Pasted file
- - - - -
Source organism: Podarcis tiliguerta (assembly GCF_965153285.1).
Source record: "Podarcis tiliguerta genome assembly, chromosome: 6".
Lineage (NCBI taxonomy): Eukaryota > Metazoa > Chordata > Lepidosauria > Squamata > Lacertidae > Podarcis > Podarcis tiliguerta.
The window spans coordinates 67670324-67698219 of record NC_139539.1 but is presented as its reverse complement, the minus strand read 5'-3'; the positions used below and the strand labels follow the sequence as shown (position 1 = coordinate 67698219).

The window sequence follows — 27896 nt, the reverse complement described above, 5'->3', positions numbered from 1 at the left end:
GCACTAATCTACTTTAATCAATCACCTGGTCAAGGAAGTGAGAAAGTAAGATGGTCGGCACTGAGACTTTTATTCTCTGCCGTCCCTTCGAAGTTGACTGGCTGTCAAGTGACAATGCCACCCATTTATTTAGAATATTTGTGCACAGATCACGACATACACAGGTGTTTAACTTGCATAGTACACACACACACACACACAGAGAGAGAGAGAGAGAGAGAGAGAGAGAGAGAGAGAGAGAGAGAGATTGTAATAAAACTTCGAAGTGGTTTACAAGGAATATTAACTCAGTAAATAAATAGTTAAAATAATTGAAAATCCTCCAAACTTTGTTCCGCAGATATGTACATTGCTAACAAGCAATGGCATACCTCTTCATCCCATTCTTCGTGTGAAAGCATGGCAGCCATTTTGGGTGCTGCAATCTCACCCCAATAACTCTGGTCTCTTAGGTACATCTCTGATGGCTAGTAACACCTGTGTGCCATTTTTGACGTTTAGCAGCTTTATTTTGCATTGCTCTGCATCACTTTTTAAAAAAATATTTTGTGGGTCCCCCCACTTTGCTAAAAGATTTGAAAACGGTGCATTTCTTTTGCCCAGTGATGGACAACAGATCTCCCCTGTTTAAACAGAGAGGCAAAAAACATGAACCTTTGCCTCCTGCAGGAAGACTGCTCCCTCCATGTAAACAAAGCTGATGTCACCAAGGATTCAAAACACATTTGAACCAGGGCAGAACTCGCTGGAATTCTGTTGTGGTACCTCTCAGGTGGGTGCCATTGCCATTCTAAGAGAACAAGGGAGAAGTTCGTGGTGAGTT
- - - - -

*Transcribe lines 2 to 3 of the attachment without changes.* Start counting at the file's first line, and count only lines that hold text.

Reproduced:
Source record: "Podarcis tiliguerta genome assembly, chromosome: 6".
Lineage (NCBI taxonomy): Eukaryota > Metazoa > Chordata > Lepidosauria > Squamata > Lacertidae > Podarcis > Podarcis tiliguerta.